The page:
What I'm all about

I always try to do groundbreaking work that will improve people’s lives through behavior change. That's my #1 focus as a researcher and innovator, at Stanford and in industry. Over the years I've created new ways to understand behavior and new methods for designing change solutions. It's a powerful system, and I call this "Behavior Design."

How did I get here? 

Over 25 years ago I was reading Aristotle's Rhetoric when I realized that someday computers would be designed to influence humans. Being a natural optimist, I imagined many benefits of combining persuasion and technology. I decided to explore this area scientifically. 

As a doctoral student at Stanford in the 1990s, I ran the first-ever series of experiments to discover how computers could change people’s attitudes and behaviors. I named this new area "persuasive technology." My research won Stanford’s Maccoby Prize and spawned an international academic conference, going on 10 years now.

After graduation I started working in Silicon Valley, but I also devoted about half my time to Stanford. I founded a new Stanford lab in 1998. And each year since then, I’ve created a new course on a topic that interests me. 

I no longer do industry consulting. Instead, these days I focus on teaching innovators about human behavior--my models and methods in Behavior Design--so they can create products to help people be healthier and happier. 

 
 

Current Projects

My current projects range from research to innovation, teaching to mentoring -- a fun mix. 

At Stanford

We recently changed our lab's name to the "Stanford Behavior Design Lab." Our previous name -- "Persuasive Tech Lab" -- no longer fit our actual projects. Looking back, I see that we started shifting towards behavior design in 2010, when we coined the phrase as part of our Behavior Wizard project.

 

You can still find our previous website with our older work. Our new website is getting built now. We have a placeholder at habits.stanford.edu. It's short and sweet. Check it out. 

 

Our main effort today is the Good Habits Project.  I won’t go into much detail here except to say we are identifying and studying habits that will be (1) beneficial for people, (2) easy to form, and (3) easy to maintain.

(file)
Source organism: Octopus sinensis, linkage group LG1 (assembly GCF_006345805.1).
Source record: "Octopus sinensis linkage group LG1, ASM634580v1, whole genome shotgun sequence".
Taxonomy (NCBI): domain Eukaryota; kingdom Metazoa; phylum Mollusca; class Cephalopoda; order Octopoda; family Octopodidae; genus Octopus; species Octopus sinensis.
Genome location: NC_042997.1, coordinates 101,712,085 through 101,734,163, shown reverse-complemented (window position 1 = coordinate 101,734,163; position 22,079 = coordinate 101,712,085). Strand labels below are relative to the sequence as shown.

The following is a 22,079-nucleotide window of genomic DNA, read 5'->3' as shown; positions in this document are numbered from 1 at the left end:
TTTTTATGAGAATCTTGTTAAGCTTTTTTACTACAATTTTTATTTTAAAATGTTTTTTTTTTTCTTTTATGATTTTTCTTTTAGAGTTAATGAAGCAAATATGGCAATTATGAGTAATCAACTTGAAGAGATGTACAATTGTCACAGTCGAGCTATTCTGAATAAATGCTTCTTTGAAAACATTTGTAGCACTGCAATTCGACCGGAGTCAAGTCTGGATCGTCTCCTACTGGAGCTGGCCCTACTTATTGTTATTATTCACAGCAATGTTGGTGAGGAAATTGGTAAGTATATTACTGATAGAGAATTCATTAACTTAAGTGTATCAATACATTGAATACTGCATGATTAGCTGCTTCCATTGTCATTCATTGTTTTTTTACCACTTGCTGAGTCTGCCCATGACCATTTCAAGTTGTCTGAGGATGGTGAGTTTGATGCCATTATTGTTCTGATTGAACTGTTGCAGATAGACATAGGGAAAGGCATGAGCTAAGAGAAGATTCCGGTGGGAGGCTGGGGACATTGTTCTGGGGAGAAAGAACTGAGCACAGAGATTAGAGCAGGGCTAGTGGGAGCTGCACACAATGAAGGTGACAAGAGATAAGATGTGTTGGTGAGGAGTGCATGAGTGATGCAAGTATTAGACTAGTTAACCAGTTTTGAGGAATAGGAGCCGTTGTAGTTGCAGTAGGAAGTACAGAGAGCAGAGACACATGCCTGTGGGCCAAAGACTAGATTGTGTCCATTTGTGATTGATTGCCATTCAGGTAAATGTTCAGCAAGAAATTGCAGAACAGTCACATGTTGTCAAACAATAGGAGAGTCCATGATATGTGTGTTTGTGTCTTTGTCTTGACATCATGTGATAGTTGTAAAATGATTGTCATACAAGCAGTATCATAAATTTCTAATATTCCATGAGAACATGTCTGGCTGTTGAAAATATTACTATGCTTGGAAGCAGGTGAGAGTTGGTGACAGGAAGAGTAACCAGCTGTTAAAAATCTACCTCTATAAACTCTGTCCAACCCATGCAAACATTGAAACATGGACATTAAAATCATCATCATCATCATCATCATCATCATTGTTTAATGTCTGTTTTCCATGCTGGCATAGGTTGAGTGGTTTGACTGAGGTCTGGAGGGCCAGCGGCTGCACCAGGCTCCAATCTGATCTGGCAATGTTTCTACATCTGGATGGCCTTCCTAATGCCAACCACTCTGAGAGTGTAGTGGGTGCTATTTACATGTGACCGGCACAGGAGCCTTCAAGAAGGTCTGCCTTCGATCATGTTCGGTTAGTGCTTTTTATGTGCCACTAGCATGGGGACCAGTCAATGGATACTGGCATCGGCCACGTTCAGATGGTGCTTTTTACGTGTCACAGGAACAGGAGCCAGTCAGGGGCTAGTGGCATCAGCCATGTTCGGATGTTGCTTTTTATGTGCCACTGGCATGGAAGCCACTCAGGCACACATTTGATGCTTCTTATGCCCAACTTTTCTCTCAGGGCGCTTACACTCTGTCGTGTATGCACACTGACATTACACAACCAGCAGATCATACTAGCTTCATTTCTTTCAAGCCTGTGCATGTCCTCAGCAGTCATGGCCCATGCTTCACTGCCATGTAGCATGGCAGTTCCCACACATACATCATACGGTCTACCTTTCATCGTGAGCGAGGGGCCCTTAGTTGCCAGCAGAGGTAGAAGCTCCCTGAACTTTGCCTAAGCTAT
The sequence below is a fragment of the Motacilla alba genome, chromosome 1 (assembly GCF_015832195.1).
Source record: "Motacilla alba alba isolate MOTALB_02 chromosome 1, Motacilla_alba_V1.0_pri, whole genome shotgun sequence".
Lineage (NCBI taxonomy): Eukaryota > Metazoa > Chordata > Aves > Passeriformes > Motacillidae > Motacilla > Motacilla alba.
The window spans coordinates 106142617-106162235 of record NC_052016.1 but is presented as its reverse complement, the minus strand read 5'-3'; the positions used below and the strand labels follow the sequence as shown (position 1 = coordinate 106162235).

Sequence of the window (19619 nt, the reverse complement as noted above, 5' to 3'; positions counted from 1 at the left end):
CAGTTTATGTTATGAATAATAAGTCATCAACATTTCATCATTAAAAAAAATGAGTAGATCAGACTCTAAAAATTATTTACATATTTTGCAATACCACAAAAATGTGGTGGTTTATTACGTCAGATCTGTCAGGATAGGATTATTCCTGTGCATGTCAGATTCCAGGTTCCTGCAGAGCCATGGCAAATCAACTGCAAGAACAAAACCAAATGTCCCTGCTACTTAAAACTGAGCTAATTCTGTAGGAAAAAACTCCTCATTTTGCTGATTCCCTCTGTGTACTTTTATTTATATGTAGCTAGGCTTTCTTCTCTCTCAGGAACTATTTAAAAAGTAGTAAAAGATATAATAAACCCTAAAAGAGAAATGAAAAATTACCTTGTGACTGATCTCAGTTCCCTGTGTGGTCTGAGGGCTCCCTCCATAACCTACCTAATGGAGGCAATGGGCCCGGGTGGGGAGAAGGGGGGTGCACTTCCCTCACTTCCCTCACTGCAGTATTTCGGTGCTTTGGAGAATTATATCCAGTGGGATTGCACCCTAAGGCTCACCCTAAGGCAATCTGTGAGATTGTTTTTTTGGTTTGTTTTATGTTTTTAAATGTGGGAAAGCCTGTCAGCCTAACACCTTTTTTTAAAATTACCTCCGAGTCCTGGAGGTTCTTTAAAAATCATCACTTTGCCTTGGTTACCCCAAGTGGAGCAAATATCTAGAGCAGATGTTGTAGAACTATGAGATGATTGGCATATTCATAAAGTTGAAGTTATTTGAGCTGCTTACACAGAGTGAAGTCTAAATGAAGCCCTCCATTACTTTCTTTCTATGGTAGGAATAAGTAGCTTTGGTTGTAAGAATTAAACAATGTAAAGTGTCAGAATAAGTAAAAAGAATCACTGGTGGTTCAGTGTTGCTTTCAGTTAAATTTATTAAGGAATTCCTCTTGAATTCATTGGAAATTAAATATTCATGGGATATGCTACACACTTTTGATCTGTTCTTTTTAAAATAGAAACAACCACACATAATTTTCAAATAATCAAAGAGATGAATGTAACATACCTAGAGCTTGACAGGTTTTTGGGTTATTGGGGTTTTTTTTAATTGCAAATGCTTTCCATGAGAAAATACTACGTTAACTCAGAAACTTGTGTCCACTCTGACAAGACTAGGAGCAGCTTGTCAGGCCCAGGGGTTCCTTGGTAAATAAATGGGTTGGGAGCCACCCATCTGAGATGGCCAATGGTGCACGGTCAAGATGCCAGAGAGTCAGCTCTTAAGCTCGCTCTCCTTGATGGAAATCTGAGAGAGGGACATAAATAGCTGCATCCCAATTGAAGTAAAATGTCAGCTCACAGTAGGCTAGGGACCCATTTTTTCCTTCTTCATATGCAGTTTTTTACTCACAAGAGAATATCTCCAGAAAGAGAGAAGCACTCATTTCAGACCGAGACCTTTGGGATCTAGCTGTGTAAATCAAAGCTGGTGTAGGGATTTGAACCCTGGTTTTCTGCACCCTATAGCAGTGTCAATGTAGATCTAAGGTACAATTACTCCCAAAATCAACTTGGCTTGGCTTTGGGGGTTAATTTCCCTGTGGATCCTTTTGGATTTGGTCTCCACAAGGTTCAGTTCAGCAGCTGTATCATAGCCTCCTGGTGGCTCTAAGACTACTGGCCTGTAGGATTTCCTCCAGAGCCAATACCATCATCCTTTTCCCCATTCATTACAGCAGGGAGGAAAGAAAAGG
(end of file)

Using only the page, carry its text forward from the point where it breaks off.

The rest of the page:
In Behavior Design

With my new models about behavior, I am able to map out, step by step, how to design for behavior change. I'm creating a set of flowcharts to illustrate my systematic approach. It turns out there is one overall flowchart (designing & troubleshooting). And then there are seven more specific flowcharts to highlight subcomponents. For example, one subcomponent is how to make a behavior "easier to do.”

 

I map this stuff out because, well, I love this kind of thing. It's feels like solving a fun puzzle—so geeky.

 

I am also writing a book about how everyday people can use behavior design to make their lives better. You can pre-order the book here: TinyHabits.com/book

 

A key point: Behavior is a system. And you can systematically design to change your life. You don’t have to guess. In this new book I share my system, and I show it how helps people change in a set of true and compelling stories. 

Tiny Habits

Right now I'm scaling my work in Tiny Habits. For the last few years, I've coached many people in Tiny Habits each week. At times I was working with over 300 people, helping them create new habits. (I don't charge for this; I just want to share my method.)

 

Finally, I got smarter about how to help more people.

 

"Hey, BJ," I thought to myself. "You don't need to personally coach so many people each week. You can train others to do this." And so I did.

 

Today the coaches we've certified in my Tiny Habits method can use my technology platform to coach up to 100 people each week in less than 20 minutes per day.  I'm testing this solution now, and I'm measuring the results.  So far, my new system is living up to my expectations.

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© 2019 BJ Fogg